Blast from the past: Commodore 64

The Commodore 64: It's reckoned up to 17 million of them were built
The Commodore 64: It's reckoned up to 17 million of them were built

Pop quiz: what's the biggest selling computer model of all time? Various Apple, Dell, Hewlett Packard, or even Atari models spring instantly to mind, but none of those companies' products have ever matched the staggering sales figures of the Commodore 64.

Released in 1982, the C64 was a watershed. For $595, it offered advanced graphics, sure, but more importantly to us, a built-in sound synthesis chip with unprecedented opportunities for software developers.

The MOS Technology SID (Sound Interface Device) chip was designed by none other than Bob Yannes, who would later co-found Ensoniq, a company whose synthesisers and samplers would help to bring the price of electronic music within reach of the gigging musician.

A musician himself, Yannes was unimpressed by the capabilities of computer sound processors of the time, and turned his attentions toward developing a sound chip with a fully fledged subtractive synthesiser onboard. The resulting chip offered three independently programmable oscillators, each with sawtooth, triangle, pulse and 'pseudorandom noise' waves from which to choose. A multimode filter allowed low-, high- and band-pass filtering, which could be combined to form a notch filter. Unlike previous computer sound chips, the SID offered three ADSR envelopes (one for each oscillator). Oscillator sync and ring modulation (using the triangle waveforms) were also provided. Input options included a pair of 8-bit A/D converters (for game controllers and eventually mouse control) as well as an audio input that could be used to mix the sound with external signals.

Thanks to a less-than-ideal manufacturing process, the Commodore's 6581 chip could be tricked into supplying a virtual fourth channel that could be used for primitive 4-bit sample playback, a feature that was gleefully exploited by many a game developer of the day, initially cropping up as a resource for sampled speech.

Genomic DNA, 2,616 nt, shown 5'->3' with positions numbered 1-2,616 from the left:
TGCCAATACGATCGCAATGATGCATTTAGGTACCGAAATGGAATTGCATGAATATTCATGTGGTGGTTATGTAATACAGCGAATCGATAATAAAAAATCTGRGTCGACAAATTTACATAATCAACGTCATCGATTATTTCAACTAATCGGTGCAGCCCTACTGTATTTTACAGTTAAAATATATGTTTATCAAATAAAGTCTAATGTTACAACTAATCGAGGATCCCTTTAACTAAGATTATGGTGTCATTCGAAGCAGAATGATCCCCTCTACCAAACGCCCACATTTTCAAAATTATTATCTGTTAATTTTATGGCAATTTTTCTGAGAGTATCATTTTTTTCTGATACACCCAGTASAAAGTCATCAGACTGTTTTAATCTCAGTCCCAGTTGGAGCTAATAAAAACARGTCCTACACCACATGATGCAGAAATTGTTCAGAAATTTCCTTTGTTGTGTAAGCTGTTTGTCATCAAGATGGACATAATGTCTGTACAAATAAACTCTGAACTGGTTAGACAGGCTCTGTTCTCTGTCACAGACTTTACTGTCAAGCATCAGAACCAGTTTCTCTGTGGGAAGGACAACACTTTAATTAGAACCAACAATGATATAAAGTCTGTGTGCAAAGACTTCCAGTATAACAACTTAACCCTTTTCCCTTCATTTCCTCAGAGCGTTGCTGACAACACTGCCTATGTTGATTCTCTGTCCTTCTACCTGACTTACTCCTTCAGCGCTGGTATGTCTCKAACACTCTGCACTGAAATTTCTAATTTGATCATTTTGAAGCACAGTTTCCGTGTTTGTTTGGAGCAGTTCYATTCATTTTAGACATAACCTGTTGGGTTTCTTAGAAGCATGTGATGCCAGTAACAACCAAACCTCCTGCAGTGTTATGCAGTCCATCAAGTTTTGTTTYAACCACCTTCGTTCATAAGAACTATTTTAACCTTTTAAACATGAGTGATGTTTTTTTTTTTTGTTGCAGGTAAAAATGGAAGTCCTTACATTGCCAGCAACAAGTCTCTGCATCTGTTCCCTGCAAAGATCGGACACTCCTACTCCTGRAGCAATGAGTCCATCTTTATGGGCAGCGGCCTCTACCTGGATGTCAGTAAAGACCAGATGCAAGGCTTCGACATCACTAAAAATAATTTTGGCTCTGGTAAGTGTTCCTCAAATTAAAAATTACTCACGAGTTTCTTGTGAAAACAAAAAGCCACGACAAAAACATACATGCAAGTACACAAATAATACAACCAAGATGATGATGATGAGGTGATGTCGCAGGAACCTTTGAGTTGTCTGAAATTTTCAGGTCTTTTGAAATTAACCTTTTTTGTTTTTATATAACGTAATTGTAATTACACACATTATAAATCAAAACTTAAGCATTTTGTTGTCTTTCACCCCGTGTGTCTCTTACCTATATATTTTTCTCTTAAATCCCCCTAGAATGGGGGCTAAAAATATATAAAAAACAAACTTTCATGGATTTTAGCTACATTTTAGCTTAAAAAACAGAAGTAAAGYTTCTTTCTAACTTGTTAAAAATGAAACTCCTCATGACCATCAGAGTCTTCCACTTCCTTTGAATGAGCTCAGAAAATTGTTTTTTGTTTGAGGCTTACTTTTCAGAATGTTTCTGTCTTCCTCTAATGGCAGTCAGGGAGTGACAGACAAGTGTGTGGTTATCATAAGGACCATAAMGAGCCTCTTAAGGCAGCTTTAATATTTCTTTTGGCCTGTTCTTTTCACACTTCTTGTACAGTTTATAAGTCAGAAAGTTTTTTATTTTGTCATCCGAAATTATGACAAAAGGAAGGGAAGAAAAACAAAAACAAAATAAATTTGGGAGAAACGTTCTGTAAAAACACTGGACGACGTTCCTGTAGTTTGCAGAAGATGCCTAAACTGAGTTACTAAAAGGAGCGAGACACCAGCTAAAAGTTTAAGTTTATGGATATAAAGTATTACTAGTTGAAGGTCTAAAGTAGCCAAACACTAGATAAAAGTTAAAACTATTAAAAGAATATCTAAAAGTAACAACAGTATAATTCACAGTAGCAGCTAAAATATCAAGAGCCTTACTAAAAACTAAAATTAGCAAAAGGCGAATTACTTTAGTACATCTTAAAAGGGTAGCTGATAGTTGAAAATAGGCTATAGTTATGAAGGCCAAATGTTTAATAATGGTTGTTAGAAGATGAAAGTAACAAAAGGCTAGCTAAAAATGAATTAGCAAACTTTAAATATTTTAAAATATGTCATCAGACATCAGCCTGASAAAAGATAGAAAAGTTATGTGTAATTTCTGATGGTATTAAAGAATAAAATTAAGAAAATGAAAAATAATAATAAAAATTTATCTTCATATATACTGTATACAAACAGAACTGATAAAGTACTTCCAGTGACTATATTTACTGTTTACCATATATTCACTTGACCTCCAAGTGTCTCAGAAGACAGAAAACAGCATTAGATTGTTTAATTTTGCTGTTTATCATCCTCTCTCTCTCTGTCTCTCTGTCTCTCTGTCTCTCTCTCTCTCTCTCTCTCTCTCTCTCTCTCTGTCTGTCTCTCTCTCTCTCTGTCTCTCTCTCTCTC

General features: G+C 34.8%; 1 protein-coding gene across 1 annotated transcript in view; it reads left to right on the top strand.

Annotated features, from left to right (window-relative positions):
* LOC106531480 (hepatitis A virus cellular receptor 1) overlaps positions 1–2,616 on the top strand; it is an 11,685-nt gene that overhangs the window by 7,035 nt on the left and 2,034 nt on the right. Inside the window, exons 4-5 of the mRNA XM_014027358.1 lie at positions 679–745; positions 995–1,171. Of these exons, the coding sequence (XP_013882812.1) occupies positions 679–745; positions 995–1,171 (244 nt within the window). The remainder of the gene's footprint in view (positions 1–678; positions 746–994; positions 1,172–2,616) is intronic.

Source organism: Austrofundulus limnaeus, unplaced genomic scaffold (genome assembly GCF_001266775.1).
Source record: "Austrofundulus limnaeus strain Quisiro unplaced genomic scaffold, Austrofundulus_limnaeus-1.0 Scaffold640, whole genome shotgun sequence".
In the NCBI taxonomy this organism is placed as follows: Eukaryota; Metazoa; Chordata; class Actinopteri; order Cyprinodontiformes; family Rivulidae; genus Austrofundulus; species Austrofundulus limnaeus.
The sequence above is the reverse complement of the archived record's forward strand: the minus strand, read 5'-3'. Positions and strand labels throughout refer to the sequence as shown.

The sound of the SID chip is inextricably linked with game music, and more than a few top game composers made their initial impression writing for C64 titles, Chris Hülsbeck and Martin Galway among them.

The C64 may be long gone, but the bleeping, chirping SID sound is as vital as ever. Swedish hardware manufacturers Elektron got their start with the SIDstation, a hardware box built around surplus SID chips, and their recently discontinued Monomachine SF-60+ MkII counts a stonking SID emulation among its many available synthesis engines.

Software SID emulations are plentiful, with countless variations freely available across all platforms, though as you might guess, some purists insist on the real deal. As such, SID chips - and Commodore 64 computers - have become wildly popular among DIY builders. Thankfully, secondhand prices are still reasonable, though there are some unscrupulous folks out there making and selling counterfeits to eager, unwary buyers.

The Commodore 64 - and the sound chip that provided its distinctive voice - went off the market way back in 1987, but the sounds it made continue to inspire and impress.

Three great Commodore 64 emulations

Plogue Chipsounds

Truly a labour of love, Chipsounds is the product of four years of research into classic computer and game chips. Cross-platform and available for VST, AU, RTAS and AAX formats, Chipsounds brings you not only a bang-on clone of the Commodore 64's SID chip, but thirteen other classic computer and game console emulations as well.

FULL REVIEW: Plogue Chipsounds

ODOsynths Unknown64

Windows users are spoiled for choice when it comes to free SID emulators. Some of the best freeware developers on the scene have whipped up their takes on the C64, and veteran SynthEdit developer ODOsynths have contributed several of them over the years. With an interface that'll instantly take you back, Unknown64 is the best of the lot.

FREE DOWNLOAD ODOsynths Unknown64

De La Mancha basic65

Another Windows-only freebie, basic65 offers a dead-on copy of the C64 signal path along with a pair of arpeggiators for creating those signature sequenced passages so popular among game composers. Ring mod, oscillator sync, and low-res grit and grunge make basic65 an obvious choice for your next chiptune opus.

FREE DOWNLOAD: De La Mancha basic65

Computer Music

Computer Music magazine is the world’s best selling publication dedicated solely to making great music with your Mac or PC computer. Each issue it brings its lucky readers the best in cutting-edge tutorials, need-to-know, expert software reviews and even all the tools you actually need to make great music today, courtesy of our legendary CM Plugin Suite.